Chip: The app that's trying to trick you into saving money

Microsavings apps are offering new ways for millennials to save. But could they also topple the banks' monopoly on high overdraft fees?

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The Independent Online

Charmaine Batt first saw an advert for Chip on Instagram. She had moved in with her parents after a difficult house-share and was looking for a way to put a little money aside, while balancing payments to student loan companies and credit cards. When she saved in chunks in the past, the money always came back out again. Chip promised a different way, putting aside small amounts based on what she could afford. 

Since Batt downloaded Chip six months ago, she has barely noticed the money, just £10 or £20, squirrelled away by Chip around three times a month. “I don’t miss it,” she says. “It feels like a normal transaction, like I’ve bought a round in Starbucks or something.”

That’s exactly how Chip founders Simon Rabin and Nick Ustinov intended it to feel. The pair previously founded Roamer, an app that allows people to make and receive calls abroad using their normal number over wifi, avoiding network charges. Chip, their most recent venture, joins the ranks of micro-saving apps hoping to appeal to millennials who need a different way to save.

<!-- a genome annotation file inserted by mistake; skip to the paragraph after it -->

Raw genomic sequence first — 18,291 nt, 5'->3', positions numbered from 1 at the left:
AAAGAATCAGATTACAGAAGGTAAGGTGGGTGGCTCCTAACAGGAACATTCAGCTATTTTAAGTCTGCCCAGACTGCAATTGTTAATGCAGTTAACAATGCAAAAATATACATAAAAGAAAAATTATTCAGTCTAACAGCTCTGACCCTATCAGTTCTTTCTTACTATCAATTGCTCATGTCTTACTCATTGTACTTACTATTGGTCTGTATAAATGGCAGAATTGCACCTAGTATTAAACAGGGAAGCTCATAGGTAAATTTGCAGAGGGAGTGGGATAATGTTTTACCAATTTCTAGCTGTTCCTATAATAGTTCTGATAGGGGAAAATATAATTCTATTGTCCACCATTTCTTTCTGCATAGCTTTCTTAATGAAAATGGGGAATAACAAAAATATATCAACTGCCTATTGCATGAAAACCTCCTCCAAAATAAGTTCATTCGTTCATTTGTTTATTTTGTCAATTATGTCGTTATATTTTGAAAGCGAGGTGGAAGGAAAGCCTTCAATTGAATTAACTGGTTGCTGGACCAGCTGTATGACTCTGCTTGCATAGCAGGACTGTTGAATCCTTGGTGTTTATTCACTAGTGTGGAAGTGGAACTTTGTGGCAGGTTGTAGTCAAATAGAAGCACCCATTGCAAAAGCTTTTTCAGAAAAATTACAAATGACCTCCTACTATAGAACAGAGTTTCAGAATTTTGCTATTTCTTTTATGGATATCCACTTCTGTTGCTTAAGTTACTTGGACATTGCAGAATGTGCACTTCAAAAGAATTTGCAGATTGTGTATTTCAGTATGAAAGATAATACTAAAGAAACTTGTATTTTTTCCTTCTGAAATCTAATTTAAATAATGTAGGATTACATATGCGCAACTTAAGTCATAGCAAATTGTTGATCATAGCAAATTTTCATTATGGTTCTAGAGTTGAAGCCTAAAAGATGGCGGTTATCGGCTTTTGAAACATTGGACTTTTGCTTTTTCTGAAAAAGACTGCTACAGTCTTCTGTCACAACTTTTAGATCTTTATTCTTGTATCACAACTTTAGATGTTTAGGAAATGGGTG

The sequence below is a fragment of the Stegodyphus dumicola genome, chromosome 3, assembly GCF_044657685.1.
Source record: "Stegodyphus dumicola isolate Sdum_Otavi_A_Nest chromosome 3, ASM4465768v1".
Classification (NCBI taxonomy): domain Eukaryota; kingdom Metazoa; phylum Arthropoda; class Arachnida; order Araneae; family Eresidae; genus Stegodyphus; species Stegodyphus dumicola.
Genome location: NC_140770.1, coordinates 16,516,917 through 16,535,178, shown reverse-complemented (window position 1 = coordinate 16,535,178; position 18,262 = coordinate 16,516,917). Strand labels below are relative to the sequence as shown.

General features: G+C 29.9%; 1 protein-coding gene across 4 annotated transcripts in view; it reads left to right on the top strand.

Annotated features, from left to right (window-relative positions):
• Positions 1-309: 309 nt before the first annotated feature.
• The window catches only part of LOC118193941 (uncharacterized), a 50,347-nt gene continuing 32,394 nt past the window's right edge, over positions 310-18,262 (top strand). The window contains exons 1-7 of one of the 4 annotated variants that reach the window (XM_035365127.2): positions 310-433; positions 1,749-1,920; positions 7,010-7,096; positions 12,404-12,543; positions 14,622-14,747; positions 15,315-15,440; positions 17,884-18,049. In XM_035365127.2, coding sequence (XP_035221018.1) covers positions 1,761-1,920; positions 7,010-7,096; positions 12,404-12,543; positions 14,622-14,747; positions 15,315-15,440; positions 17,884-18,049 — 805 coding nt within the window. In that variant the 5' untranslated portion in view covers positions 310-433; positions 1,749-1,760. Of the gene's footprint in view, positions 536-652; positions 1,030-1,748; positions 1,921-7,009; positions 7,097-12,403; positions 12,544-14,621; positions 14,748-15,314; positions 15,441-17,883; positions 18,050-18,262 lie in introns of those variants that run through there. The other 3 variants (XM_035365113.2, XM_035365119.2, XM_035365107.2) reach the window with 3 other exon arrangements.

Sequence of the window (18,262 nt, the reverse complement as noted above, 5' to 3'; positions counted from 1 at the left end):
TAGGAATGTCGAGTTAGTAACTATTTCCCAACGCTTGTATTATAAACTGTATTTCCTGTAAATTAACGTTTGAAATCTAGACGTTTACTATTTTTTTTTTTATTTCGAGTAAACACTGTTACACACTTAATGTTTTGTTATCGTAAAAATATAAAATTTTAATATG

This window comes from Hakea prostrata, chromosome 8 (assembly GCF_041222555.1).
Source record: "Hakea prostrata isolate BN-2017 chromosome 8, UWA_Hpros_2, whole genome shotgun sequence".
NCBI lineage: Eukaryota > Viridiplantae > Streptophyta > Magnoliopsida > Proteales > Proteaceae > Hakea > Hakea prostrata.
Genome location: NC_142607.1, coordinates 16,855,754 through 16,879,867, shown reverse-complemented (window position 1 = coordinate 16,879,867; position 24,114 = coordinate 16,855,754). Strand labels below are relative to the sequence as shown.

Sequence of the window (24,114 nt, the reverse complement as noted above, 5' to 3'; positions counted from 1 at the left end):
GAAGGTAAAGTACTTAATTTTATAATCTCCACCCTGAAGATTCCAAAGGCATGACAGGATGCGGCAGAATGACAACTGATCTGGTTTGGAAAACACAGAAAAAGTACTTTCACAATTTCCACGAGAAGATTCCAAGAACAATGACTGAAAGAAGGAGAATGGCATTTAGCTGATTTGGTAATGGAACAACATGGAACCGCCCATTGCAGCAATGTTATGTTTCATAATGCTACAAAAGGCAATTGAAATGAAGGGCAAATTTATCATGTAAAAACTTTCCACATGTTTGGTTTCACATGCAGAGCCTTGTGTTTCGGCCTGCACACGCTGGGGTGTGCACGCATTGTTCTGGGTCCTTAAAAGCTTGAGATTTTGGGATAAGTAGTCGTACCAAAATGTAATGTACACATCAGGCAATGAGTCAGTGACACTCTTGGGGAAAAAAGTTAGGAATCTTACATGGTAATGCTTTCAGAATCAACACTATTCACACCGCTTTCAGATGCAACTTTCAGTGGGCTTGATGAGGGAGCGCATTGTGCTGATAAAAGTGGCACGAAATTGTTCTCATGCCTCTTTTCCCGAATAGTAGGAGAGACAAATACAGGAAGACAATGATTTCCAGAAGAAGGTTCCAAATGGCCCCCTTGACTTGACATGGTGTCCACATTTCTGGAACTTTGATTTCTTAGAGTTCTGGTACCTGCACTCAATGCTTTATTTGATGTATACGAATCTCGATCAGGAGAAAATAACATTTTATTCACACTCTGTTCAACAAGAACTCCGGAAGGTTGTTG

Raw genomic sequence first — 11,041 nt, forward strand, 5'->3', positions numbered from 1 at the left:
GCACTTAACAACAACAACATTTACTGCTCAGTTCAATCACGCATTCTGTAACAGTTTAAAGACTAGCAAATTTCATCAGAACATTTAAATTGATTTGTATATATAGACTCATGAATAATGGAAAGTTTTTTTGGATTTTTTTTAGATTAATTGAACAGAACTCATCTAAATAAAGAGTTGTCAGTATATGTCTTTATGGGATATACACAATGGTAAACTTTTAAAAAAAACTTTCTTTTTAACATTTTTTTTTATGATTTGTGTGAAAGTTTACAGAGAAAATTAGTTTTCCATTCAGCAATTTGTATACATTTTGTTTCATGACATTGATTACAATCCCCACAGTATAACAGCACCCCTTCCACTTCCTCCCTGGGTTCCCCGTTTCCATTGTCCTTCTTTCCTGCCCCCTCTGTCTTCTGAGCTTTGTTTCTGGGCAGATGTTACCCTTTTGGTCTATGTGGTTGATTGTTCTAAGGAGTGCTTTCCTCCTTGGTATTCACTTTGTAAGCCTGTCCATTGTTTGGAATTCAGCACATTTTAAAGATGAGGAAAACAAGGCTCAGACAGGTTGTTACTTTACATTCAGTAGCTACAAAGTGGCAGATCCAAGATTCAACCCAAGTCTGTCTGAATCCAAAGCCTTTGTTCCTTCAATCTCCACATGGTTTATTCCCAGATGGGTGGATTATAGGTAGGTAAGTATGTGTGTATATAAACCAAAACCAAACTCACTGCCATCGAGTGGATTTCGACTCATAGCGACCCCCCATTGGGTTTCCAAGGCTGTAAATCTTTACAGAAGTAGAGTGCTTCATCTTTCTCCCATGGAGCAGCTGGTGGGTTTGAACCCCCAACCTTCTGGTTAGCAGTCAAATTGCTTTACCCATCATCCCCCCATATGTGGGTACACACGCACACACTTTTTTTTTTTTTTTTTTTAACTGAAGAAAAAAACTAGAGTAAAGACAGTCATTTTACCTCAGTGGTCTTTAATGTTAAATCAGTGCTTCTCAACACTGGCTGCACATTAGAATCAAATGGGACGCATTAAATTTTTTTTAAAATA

“Chip was born out of this idea where I noticed my friends and peers found it really difficult to save,” Rabin says. “The more we looked into it the more we found our lifestyles are more reactive than our parents are. I decide what I want for dinner when I walk past Tesco Express, rather than doing a weekly shop to a budget, so weekly savings don’t work as well because I don’t spend the same each week. Chip reacts to your spending.” 

The app analyses the user’s transactions to build an individual, average spending curve. Every two to three days, it monitors what that person is spending in relation to their average. If the user is spending less, it puts the difference in a savings account within the app, where it accrues interest. 

Chip, which launched in October, is one of many so-called microsavings apps in an already crowded marketplace. Oinky has adopted a similar approach of calculating how much users can safely afford to save based on their recent spending. Folio links to the users’ debit card to help the save towards a particular goal, while Squirrel helps users plan their savings strategy. 

Banks are launching their own apps. HSBC is trialling a SmartSave app that could allow savers to round up spending to the nearest pound, like an online change jar, while Nationwide’s Impulse Saver encourages customers to make spontaneous savings.  

Banks will face increasing competition as legislation governing third-party apps is loosened. In 2018, the Revised Payment Service Directive, or PSD2, will remove banks’ monopoly on their customers’ account information and payment services. This means customers will be a able to use third party apps like Facebook and Google to pay bills and friends, or to analyse spending, while the money is still in the bank’s current account.